MIDA boronates (N-methylimidodiacetic boronic acid esters) serve as an increasingly general platform for building-block-based small molecule construction, largely due to the dramatic and general rate differences with which they are hydrolysed under various basic conditions. Yet the mechanistic underpinnings of these rate differences have remained unclear, hindering efforts to address current limitations of this chemistry. Here we show that there are two distinct mechanisms for this hydrolysis: one is base-mediated and the other neutral. The former can proceed more than three orders of magnitude faster, and involves rate-limiting attack at a MIDA carbonyl carbon by hydroxide. The alternative ‘neutral’ hydrolysis does not require an exogenous acid/base and involves rate-limiting B-N bond cleavage by a small water cluster, (H2O)n. The two mechanisms can operate in parallel, and their relative rates are readily quantified by 18O incorporation. Whether hydrolysis is ‘fast’ or ‘slow’ is dictated by the pH, the water activity (aw), and mass-transfer rates between phases. These findings stand to rationally enable even more effective and widespread utilisation of MIDA boronates in synthesis.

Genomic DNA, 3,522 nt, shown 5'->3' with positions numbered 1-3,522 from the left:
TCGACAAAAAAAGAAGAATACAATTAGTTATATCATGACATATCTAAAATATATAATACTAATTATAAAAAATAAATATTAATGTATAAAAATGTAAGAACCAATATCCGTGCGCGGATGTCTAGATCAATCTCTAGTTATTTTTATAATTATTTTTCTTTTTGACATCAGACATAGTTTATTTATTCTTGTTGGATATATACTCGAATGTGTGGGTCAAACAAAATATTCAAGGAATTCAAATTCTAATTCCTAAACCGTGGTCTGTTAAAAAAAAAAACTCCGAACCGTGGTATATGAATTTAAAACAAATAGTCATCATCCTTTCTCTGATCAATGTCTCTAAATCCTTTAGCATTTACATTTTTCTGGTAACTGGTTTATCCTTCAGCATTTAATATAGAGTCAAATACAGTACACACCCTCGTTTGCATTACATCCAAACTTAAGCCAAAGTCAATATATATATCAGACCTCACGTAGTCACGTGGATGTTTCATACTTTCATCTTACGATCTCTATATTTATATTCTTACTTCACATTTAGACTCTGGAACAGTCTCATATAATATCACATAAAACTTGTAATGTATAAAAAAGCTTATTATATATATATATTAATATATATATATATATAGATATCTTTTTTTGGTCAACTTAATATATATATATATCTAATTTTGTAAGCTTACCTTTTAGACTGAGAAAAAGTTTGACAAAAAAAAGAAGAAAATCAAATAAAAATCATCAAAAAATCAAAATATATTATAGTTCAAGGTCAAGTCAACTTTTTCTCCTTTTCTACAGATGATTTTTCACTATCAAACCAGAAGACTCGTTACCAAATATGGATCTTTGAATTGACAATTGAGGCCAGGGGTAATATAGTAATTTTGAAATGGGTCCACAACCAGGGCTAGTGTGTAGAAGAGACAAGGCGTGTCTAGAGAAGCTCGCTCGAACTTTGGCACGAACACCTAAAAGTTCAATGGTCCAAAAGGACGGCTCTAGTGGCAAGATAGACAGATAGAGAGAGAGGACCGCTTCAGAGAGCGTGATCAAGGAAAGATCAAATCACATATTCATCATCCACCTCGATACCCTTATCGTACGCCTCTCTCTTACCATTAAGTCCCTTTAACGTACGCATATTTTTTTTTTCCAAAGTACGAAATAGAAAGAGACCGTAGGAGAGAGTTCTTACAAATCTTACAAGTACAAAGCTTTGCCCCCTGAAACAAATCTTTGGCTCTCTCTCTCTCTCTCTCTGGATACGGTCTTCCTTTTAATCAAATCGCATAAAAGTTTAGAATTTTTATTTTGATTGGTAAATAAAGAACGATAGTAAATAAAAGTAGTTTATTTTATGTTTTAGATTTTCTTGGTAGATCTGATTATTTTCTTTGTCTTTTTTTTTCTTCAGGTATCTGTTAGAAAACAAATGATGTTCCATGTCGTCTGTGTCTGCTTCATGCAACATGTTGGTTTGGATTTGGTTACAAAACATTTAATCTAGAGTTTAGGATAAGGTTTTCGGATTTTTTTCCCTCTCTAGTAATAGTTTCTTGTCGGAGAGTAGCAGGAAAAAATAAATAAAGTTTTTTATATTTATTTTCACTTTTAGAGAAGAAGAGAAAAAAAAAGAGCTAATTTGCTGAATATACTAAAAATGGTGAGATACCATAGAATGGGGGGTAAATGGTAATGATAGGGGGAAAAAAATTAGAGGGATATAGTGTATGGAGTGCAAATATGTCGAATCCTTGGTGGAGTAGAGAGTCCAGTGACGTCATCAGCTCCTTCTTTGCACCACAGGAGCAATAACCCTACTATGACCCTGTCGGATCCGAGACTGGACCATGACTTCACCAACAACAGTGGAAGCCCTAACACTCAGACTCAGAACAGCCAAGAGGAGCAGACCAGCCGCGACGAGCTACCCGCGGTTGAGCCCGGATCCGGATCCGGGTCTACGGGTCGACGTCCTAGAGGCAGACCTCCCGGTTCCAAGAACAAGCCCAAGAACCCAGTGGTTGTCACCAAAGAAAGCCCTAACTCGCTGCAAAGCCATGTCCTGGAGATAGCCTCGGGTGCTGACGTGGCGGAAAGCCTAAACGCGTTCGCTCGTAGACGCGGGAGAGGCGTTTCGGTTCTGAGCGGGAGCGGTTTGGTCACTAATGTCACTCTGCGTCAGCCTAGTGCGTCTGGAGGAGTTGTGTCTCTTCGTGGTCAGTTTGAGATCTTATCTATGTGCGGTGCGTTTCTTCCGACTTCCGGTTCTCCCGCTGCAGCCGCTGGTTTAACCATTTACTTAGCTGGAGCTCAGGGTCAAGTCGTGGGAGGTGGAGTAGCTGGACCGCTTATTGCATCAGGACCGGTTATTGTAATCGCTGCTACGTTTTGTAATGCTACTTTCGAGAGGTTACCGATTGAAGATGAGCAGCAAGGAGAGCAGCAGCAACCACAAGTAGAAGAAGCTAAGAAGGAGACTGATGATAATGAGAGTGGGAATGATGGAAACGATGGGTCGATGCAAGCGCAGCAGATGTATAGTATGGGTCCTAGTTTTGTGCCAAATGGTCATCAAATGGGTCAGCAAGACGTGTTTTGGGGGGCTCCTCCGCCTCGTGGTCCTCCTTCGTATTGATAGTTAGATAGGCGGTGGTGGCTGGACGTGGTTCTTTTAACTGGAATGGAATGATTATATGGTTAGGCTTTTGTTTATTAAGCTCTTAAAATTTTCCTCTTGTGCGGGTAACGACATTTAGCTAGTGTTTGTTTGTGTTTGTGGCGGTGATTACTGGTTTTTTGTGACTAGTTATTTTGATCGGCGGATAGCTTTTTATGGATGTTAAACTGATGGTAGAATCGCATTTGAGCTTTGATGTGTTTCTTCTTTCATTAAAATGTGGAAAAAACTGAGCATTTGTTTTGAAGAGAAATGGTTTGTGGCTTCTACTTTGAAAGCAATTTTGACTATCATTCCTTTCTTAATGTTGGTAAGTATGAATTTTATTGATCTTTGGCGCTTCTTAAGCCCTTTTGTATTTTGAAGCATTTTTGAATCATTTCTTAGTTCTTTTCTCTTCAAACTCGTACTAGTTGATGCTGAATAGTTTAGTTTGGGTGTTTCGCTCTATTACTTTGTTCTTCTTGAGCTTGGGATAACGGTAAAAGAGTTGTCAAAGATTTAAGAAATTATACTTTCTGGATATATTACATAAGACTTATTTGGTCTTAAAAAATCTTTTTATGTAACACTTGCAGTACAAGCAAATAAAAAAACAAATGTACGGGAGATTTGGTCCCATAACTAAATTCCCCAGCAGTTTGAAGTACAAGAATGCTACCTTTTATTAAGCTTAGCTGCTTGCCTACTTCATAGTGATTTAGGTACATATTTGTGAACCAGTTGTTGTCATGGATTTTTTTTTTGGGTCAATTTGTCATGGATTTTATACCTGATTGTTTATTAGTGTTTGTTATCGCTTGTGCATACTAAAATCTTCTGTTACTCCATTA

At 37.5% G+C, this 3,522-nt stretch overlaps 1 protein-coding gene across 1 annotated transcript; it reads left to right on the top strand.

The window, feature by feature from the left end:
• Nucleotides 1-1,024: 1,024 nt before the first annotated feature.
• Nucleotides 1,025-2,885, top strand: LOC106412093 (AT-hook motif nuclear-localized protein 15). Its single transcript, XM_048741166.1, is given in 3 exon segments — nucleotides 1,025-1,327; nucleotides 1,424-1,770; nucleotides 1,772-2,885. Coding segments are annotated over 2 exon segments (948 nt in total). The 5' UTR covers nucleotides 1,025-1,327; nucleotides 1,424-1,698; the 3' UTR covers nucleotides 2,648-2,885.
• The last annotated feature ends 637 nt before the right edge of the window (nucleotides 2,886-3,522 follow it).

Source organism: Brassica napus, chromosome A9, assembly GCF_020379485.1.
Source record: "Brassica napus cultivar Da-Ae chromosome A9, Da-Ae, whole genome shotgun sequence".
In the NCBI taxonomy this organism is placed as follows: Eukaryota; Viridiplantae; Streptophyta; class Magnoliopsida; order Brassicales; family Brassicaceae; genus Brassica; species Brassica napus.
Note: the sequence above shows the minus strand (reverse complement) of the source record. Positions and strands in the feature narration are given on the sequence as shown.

Gonzalez JA, Ogba OM, Morehouse GF, et al. MIDA boronates are hydrolysed fast and slow by two different mechanisms. Nat. Chem. 2016; 8:1067-1075. doi: 10.1038/nchem.2571